Something flickers over Cliona’s expression, gone too quickly to say what it was, but Daphne files it away. “Yes, of course,” Cliona says, shaking her head. “We grew up together at court. He’s very kind, and very handsome. I’m sure he will adore you.”
Daphne tries to look relieved, but she knows that isn’t the truth—not the whole truth. Prince Cillian is dying, and everyone seems to know it. The last report from the spies said he hadn’t left his bed in three months and was getting worse each day. He just has to live long enough to marry her, she reminds herself, though a little voice in her head chides her for her callousness—it sounds an awful lot like Sophronia.
“And the rest of Friv?” Daphne asks. “I’ve heard it’s still a… tumultuous country. How do they feel about a foreign princess set to be their next queen?”
There’s that look again, the fleeting glimpse of wide eyes and pursed lips. The look, Daphne realizes, Cliona gets right before she lies.
“Why, I’m sure they will adore you as well, Your Highness,” Lady Cliona says with a bright smile. “Why wouldn’t they?”
Daphne leans back against the carriage seat and looks her new companion over. “You aren’t a very good liar, are you, Lady Cliona?” she asks.
Cliona freezes before managing a bashful smile.
“When I was a child my mother used to say the stars blessed me with an honest tongue, but these days it seems more like a curse,” she admits.
Daphne laughs. “Is Friv so full of liars that you feel hindered by truth?” she asks, raising her eyebrows.
Cliona laughs too, shaking her head. “Aren’t all courts?”
They ride for a few hours more in bursts of small talk and stretches of silence, until the sun is high overhead and the carriage comes to a stop beside a wide, rushing river, the sound of it so loud Daphne hears it even before the door opens. More carriages are gathered on the other side of the river, all of them painted dark gray except one that is a bright lacquered green with gold and black accents, drawn by two pure-black horses bigger than any Daphne has ever seen.
This is where Bessemia meets Friv, she realizes—the Tenal River marking the border. There are plenty of footbridges across, as well as wider bridges that are part of the trade routes, but here there is not a bridge in sight.
“Tradition dictates you make the crossing into Friv on foot,” Cliona says, seeing Daphne’s bewildered expression.
“On foot,” she repeats, frowning. “Through the water, you mean?” When Cliona nods, Daphne can’t help balking. “But it will be freezing cold and I can’t possibly keep my balance.”
“Someone will make sure you don’t fall,” Cliona says, waving a dismissive hand before her eyes catch on someone waiting at the riverbank. “See? There’s Bairre.”
“Bear?” Daphne asks, confused and a little alarmed. She peers out of the carriage, but she doesn’t see any bears—only a crowd of strangers. Cliona doesn’t have a chance to answer before a footman offers a hand and Daphne steps down onto the ground.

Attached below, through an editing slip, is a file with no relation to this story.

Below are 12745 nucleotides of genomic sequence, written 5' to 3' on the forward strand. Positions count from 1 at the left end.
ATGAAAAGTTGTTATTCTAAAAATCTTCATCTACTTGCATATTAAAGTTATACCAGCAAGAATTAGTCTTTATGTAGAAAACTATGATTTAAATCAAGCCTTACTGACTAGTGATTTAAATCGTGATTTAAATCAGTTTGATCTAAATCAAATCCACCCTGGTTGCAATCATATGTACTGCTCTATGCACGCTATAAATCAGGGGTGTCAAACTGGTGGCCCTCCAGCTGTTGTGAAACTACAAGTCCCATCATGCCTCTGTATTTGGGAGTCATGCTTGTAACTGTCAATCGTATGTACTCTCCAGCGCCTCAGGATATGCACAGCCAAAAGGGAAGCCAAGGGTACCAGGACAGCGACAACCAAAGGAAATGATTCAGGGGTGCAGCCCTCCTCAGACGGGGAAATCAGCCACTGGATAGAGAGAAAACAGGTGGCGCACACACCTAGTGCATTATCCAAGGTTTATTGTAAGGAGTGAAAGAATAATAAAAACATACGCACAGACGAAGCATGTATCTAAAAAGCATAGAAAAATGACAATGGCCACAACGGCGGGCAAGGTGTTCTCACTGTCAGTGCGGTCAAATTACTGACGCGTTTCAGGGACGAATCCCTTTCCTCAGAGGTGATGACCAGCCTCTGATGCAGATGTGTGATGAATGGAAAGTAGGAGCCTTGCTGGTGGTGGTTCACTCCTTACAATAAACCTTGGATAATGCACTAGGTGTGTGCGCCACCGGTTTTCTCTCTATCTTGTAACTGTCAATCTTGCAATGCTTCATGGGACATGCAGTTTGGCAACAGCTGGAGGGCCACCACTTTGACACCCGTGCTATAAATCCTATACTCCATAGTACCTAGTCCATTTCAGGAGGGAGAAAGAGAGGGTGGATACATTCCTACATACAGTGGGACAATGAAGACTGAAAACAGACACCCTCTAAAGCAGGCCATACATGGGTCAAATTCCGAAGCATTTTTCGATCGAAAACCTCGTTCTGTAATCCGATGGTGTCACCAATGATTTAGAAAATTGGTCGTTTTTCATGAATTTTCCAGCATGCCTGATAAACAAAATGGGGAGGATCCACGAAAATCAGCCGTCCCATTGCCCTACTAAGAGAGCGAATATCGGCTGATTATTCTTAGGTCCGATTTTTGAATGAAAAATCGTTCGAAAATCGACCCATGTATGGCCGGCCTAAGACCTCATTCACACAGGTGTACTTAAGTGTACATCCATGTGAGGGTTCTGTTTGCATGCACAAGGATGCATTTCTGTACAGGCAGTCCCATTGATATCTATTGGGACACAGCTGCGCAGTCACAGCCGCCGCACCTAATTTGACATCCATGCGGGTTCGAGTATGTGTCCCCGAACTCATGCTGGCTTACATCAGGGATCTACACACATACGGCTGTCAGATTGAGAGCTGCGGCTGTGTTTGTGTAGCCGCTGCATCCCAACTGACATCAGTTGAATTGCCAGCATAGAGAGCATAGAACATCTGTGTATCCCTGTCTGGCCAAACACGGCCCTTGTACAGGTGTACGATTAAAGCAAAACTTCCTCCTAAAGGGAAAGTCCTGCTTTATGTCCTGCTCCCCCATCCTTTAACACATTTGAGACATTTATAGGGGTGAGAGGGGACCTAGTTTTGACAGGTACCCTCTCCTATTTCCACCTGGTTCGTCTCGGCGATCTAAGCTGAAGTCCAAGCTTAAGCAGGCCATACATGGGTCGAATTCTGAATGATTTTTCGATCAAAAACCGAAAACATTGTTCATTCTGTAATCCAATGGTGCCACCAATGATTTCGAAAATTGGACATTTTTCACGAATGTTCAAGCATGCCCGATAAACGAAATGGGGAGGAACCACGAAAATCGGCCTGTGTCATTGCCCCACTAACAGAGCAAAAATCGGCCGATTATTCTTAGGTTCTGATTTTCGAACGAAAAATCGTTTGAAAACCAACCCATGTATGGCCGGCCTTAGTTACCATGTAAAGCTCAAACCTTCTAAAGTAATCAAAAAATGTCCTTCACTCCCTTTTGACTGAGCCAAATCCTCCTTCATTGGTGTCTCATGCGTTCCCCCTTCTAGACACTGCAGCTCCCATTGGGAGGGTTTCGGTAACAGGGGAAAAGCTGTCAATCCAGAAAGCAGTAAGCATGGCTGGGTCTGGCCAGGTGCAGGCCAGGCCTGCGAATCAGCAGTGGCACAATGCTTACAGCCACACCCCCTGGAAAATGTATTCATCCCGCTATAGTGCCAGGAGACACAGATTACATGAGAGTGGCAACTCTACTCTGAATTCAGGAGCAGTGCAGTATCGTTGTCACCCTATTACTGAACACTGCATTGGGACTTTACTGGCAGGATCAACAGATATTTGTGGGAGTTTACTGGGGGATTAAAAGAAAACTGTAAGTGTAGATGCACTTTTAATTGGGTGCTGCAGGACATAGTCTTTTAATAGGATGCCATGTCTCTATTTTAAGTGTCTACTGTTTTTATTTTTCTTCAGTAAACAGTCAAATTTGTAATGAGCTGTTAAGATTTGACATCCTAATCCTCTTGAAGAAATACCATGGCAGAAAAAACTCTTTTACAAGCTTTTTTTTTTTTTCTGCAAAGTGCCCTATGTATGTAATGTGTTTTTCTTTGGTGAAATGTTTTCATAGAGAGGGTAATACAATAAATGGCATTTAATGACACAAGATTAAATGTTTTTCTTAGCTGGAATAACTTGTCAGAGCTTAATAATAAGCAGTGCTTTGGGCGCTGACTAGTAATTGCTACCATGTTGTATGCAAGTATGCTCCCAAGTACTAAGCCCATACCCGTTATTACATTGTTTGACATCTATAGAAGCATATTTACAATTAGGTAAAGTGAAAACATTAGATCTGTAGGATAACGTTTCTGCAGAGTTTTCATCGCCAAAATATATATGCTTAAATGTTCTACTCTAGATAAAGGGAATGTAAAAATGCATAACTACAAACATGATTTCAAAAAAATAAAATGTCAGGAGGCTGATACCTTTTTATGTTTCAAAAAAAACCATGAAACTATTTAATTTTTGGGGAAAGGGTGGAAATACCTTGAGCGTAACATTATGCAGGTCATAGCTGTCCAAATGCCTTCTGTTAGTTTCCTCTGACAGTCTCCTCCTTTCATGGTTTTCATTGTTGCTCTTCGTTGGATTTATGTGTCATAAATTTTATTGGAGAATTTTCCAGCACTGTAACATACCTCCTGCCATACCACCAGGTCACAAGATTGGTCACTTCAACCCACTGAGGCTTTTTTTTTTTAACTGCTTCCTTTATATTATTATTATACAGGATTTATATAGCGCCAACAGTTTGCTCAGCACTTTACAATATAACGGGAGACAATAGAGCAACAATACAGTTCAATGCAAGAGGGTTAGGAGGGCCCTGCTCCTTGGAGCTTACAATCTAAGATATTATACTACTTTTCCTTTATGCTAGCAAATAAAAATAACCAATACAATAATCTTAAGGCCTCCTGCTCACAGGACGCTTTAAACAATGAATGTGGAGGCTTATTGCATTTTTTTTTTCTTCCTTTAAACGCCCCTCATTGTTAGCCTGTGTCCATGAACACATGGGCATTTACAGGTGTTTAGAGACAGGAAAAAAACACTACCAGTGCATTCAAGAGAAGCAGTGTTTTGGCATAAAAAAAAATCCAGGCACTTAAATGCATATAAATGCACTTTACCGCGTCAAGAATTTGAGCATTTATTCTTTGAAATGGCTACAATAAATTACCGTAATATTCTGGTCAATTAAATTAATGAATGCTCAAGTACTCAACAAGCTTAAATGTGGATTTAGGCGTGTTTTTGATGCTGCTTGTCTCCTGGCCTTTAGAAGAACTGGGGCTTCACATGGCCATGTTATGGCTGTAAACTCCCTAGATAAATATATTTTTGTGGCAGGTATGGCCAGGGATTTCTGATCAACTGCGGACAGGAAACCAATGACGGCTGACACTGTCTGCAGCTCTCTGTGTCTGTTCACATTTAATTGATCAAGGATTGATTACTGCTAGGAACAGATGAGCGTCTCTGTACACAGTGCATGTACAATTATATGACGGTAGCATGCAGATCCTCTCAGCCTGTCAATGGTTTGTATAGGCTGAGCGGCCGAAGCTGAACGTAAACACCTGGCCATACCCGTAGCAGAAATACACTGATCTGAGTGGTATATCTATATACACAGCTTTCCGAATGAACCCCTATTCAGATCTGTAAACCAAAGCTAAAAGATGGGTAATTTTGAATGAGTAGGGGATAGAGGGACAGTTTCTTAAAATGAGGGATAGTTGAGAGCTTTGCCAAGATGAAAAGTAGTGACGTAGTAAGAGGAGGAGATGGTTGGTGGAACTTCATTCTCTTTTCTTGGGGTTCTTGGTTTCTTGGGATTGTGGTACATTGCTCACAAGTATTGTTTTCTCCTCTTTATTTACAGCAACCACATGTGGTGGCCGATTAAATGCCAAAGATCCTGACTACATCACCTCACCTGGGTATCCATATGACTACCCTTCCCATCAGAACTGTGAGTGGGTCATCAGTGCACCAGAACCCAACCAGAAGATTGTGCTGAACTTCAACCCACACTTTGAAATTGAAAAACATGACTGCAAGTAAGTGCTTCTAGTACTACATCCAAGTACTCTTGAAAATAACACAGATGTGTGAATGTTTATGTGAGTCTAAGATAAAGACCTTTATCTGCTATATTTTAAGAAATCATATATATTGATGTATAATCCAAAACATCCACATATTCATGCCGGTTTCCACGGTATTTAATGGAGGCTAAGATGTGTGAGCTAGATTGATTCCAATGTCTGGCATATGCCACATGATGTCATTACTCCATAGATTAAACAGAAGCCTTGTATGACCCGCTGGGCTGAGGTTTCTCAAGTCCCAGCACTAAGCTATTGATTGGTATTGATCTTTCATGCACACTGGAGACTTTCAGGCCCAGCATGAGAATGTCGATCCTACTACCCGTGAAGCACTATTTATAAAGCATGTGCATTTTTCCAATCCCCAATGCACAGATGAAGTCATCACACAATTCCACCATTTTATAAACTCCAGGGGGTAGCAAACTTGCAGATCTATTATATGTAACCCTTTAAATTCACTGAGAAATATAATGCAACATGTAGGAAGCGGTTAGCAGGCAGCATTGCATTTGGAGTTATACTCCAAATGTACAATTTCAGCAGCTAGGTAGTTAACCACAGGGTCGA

Still Bessemian ground, she thinks, but the distinction doesn’t give her much comfort.
Cliona doesn’t stray far from her side, and when she offers Daphne her arm, Daphne accepts it. The terrain is unfamiliar and her new boots are too tight and the last thing she wants is for her first impression in Friv to be of her falling flat on her face.
A first impression lasts forever, you must ensure you make a good one, as her mother liked to say. Daphne repeats the words to herself now, hoping she will not find a way to be a disappointment before even setting foot in Friv.
A boy waits at the bank, and when they approach, he bows his head, but his expression is difficult to read. His chestnut hair is curly and overgrown, blowing wildly in the wind and hiding his eyes. He’s handsome, Daphne thinks, but in that moody, wild way that yearns for a haircut, a bath, and a glass of champagne to alleviate his pinched frown and tense jaw. There are dark circles under his eyes, standing out starkly against his pale skin, and she wonders when he last saw either his bed or the sun.
“Bairre,” Cliona says—not a bear, Daphne realizes, but the Bairre. As in King Bartholomew’s bastard son. He gives Cliona a curt nod before his eyes fall on Daphne and he bows. “Normally, your betrothed would be the one to escort you across, but given Prince Cillian’s health… ” She trails off.
At the mention of Cillian, the boy flinches—Bairre flinches. There hasn’t been much information from the spies about Bairre, even though he’s been a regular presence at court his entire life. The story is, he was found in a basket on the palace steps when he was a few weeks old, mere days after the Clan Wars ended. There was nothing on him but a note with his name, but the king didn’t hesitate to claim him as his own, raising him alongside Prince Cillian despite Queen Darina’s protests.
“Your Highness,” Bairre says, his voice as chilled as the wind blowing off the river. He looks back at the river and the group of courtiers waiting on the other side.
Daphne follows his gaze, taking in the sparse harshness of the land with its gray skies and bald trees, the patches of overgrown weeds. She tries not to flinch at the sight of the courtiers in their drab velvet gowns and ermine cloaks. Already, she yearns for the soft beauty of Bessemia, the frills and silks and sparkle. Looking at the women now, she can’t find one piece of jewelry among them, not a hint of rouge 1even. The people are all bland and colorless and Daphne can’t imagine she will ever feel like one of them.